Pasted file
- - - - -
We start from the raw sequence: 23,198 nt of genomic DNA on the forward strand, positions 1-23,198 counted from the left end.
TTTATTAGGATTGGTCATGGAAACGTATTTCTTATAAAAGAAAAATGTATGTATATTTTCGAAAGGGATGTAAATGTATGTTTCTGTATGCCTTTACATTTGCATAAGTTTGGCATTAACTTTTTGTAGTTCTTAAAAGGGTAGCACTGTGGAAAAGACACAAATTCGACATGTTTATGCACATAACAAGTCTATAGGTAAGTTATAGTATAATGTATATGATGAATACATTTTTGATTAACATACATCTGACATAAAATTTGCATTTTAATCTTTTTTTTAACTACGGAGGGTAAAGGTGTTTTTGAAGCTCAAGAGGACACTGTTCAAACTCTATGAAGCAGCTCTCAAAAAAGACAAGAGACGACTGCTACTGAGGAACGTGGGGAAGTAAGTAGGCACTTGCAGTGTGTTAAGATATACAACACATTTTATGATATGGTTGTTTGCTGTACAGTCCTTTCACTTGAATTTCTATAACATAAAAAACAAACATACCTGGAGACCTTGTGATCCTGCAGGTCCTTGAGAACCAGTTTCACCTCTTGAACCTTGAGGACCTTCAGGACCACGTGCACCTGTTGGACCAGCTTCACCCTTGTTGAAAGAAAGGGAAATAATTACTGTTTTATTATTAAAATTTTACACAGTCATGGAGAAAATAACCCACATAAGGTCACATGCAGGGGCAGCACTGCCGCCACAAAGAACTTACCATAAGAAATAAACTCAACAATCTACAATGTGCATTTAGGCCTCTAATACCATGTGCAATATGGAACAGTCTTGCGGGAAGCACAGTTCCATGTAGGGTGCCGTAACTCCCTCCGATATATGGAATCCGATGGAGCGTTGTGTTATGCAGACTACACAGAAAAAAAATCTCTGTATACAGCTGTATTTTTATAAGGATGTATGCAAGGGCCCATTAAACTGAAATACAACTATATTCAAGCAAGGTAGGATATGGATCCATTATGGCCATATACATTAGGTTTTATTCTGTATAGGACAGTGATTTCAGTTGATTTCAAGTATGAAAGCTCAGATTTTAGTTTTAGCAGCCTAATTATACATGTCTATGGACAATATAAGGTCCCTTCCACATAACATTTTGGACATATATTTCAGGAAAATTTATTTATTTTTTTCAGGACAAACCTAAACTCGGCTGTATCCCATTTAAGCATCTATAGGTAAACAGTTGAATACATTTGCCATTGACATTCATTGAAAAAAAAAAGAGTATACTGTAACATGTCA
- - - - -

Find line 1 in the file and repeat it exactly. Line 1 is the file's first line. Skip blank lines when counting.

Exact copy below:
We start from the raw sequence: 23,198 nt of genomic DNA on the forward strand, positions 1-23,198 counted from the left end.